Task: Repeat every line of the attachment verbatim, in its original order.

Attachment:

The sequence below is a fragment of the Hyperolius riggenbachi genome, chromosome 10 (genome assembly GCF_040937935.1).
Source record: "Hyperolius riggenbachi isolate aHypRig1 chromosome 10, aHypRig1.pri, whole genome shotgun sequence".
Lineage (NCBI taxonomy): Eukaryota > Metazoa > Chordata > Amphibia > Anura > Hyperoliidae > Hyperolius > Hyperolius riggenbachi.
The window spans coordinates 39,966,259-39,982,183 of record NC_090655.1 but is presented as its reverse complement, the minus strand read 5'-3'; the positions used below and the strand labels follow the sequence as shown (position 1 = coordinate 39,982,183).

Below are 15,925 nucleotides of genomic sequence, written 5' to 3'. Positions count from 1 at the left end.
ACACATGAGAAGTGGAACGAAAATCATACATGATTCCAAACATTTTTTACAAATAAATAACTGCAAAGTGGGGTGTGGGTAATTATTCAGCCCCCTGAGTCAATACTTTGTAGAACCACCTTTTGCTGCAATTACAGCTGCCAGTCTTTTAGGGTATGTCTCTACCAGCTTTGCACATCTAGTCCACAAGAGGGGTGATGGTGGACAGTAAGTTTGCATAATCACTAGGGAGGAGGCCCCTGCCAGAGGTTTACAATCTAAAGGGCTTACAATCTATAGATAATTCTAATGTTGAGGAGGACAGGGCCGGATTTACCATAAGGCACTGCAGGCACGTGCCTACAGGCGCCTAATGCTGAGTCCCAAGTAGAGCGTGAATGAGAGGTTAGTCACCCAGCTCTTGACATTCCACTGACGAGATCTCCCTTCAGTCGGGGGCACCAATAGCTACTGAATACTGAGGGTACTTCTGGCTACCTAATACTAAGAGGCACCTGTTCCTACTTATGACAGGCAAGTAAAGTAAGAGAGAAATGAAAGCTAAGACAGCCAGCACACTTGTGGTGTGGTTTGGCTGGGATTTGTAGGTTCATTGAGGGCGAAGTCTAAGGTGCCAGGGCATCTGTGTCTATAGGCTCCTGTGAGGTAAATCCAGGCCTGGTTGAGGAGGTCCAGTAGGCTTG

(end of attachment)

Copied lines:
The sequence below is a fragment of the Hyperolius riggenbachi genome, chromosome 10 (genome assembly GCF_040937935.1).
Source record: "Hyperolius riggenbachi isolate aHypRig1 chromosome 10, aHypRig1.pri, whole genome shotgun sequence".
Lineage (NCBI taxonomy): Eukaryota > Metazoa > Chordata > Amphibia > Anura > Hyperoliidae > Hyperolius > Hyperolius riggenbachi.
The window spans coordinates 39,966,259-39,982,183 of record NC_090655.1 but is presented as its reverse complement, the minus strand read 5'-3'; the positions used below and the strand labels follow the sequence as shown (position 1 = coordinate 39,982,183).

Below are 15,925 nucleotides of genomic sequence, written 5' to 3'. Positions count from 1 at the left end.
ACACATGAGAAGTGGAACGAAAATCATACATGATTCCAAACATTTTTTACAAATAAATAACTGCAAAGTGGGGTGTGGGTAATTATTCAGCCCCCTGAGTCAATACTTTGTAGAACCACCTTTTGCTGCAATTACAGCTGCCAGTCTTTTAGGGTATGTCTCTACCAGCTTTGCACATCTAGTCCACAAGAGGGGTGATGGTGGACAGTAAGTTTGCATAATCACTAGGGAGGAGGCCCCTGCCAGAGGTTTACAATCTAAAGGGCTTACAATCTATAGATAATTCTAATGTTGAGGAGGACAGGGCCGGATTTACCATAAGGCACTGCAGGCACGTGCCTACAGGCGCCTAATGCTGAGTCCCAAGTAGAGCGTGAATGAGAGGTTAGTCACCCAGCTCTTGACATTCCACTGACGAGATCTCCCTTCAGTCGGGGGCACCAATAGCTACTGAATACTGAGGGTACTTCTGGCTACCTAATACTAAGAGGCACCTGTTCCTACTTATGACAGGCAAGTAAAGTAAGAGAGAAATGAAAGCTAAGACAGCCAGCACACTTGTGGTGTGGTTTGGCTGGGATTTGTAGGTTCATTGAGGGCGAAGTCTAAGGTGCCAGGGCATCTGTGTCTATAGGCTCCTGTGAGGTAAATCCAGGCCTGGTTGAGGAGGTCCAGTAGGCTTG